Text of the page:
The brunt of the book is told from the perspectives of Nico, Kit, and the Deliverer. Nico lives with her father, after her mother recently died, and she is on a quest from her father to find some type of magical portal. She is not sure if he has delusions or if this could be real, but it is likely to be one of his last requests, so she is on her way. Kit lived with his mother and two other children in an old theater. They seemed like they would stay there forever, but when she is lost, they decide to move on after hearing a radio message of a settlement. The Deliverer, shrouded in secrecy, lives in a huge house stocked for doomsday and brings food to the people nearby.
What I loved: The premise here was pretty interesting, and I appreciated the characters, who are really built (more than the world) through the book. They were all really compelling, and we also get to hear stories from side characters that really drive the book forward. The people here are interestingly crafted with notes about humanity and its past as well as this apocalyptic future.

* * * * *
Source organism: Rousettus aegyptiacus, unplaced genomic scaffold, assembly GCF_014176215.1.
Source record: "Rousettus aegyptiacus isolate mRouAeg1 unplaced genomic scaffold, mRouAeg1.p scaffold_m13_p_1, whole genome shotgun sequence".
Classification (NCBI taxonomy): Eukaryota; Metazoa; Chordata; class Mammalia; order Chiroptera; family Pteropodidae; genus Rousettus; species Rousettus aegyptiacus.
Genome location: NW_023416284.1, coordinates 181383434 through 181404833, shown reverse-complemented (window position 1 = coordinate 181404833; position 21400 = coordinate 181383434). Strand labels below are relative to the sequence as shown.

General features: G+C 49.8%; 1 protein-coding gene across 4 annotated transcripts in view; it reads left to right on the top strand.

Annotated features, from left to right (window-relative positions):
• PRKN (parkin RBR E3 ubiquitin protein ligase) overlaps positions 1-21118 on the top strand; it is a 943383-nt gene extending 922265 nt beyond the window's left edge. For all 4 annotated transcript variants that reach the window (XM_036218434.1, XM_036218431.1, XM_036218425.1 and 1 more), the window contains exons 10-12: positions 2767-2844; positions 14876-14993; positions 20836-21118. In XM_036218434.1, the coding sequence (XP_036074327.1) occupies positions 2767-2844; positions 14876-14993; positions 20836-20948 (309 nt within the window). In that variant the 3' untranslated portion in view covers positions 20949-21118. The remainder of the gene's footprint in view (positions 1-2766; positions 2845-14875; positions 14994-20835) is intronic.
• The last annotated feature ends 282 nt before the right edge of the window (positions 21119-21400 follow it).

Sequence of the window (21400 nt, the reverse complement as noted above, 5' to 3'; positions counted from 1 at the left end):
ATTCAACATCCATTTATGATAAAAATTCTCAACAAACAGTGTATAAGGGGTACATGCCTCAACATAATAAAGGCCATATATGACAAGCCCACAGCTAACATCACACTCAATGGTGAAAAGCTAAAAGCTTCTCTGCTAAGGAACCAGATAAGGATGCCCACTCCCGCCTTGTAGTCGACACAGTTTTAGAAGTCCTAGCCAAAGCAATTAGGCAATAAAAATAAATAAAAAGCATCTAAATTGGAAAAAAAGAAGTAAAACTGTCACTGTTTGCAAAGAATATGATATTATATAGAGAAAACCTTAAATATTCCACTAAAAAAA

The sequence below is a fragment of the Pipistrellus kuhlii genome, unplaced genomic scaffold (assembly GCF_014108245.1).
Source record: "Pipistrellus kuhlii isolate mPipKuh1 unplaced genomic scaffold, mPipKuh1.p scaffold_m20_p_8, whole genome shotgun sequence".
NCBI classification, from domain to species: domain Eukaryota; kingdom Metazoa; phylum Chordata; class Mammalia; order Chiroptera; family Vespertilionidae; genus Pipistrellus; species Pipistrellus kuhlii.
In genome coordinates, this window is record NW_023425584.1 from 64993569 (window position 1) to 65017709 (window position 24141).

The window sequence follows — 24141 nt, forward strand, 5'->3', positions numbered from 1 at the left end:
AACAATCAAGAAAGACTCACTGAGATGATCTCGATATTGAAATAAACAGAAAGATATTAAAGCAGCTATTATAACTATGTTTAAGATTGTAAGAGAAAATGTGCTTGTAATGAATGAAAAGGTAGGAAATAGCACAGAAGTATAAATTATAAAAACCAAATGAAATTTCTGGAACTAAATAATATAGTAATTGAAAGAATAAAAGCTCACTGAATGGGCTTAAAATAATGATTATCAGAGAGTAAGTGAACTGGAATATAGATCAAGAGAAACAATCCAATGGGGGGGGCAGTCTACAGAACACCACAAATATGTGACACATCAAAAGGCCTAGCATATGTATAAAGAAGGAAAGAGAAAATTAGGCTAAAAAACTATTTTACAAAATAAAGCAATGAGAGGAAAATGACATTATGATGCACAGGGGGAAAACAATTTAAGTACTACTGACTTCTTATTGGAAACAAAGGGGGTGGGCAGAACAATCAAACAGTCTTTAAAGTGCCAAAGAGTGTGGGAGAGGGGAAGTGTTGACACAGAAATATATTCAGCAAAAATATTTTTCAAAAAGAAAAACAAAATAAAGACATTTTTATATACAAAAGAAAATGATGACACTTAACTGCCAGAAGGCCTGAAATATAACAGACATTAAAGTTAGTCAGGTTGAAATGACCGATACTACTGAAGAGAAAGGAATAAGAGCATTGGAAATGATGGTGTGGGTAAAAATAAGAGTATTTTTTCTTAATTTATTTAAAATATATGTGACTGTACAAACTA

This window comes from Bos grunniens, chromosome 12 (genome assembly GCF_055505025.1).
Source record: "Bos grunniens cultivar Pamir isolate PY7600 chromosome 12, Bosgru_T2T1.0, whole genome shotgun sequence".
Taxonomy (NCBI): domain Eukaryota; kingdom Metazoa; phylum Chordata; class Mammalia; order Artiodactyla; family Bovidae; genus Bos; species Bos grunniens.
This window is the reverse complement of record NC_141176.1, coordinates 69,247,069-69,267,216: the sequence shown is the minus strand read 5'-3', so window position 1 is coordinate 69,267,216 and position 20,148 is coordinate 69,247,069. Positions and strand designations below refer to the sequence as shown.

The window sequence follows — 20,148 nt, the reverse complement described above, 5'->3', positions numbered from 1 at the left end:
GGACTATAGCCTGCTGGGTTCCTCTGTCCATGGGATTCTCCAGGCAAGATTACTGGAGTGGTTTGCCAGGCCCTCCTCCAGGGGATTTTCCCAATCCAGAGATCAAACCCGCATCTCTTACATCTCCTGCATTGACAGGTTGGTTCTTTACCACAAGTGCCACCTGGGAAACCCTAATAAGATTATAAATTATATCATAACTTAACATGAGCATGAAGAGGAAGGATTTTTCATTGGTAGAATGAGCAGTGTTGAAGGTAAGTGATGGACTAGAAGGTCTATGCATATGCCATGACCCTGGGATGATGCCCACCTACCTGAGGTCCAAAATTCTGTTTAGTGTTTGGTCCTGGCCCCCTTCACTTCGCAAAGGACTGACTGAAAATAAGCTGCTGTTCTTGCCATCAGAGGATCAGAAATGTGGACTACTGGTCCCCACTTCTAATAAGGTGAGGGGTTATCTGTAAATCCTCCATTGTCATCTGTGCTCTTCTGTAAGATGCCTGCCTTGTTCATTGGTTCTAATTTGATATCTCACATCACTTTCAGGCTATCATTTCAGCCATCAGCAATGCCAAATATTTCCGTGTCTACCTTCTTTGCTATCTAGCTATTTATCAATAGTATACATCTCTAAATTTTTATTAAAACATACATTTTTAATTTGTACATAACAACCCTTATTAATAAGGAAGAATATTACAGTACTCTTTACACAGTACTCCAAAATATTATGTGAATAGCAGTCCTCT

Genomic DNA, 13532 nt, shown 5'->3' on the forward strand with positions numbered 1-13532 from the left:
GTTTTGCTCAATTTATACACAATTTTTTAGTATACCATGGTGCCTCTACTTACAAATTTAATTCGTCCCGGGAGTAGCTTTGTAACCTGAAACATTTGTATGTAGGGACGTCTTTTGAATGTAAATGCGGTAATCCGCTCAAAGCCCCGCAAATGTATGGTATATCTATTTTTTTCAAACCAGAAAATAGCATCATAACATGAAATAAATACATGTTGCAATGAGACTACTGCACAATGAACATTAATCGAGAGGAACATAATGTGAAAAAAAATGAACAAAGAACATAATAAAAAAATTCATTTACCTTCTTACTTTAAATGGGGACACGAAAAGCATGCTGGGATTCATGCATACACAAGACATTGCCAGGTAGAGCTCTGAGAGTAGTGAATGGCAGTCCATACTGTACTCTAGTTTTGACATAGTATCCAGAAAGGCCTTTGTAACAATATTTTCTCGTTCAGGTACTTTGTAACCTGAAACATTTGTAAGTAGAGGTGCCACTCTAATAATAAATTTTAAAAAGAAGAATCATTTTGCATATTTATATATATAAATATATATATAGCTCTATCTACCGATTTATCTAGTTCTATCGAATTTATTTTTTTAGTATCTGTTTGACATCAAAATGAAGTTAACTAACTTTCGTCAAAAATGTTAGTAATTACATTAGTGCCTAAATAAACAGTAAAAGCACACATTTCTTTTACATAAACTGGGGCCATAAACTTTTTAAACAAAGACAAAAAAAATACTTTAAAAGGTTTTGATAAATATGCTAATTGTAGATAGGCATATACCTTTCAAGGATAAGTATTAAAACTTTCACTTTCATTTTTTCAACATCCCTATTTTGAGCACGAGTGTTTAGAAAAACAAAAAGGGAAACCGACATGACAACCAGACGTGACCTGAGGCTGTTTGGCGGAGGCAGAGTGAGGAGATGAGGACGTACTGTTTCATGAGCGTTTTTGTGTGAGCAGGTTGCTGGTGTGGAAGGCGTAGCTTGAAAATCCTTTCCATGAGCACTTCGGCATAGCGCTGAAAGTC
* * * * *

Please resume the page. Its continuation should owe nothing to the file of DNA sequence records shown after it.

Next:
What left me wanting more: This book was a bit of a challenge to read in that at times it seemed like a series of short stories. There are so many people at first and different plots, that it made me flip back and forth to try to remember who was who. I also wanted a bit more exploration of this world, but this really is a character-driven story.
The ending sections got really twisty, and at the end, I was not totally sure what was happening, and it was definitely a wild ride. This book is not for people who enjoy solid and straight-forward stories with some twists. There are a lot of questions, curiosities, and mind-blowing twists that change the story in big ways.
Final verdict: THE ELECTRIC KINGDOM is a dark, intriguing, character-driven post-apocalyptic YA sci-fi that keeps the reader on their toes.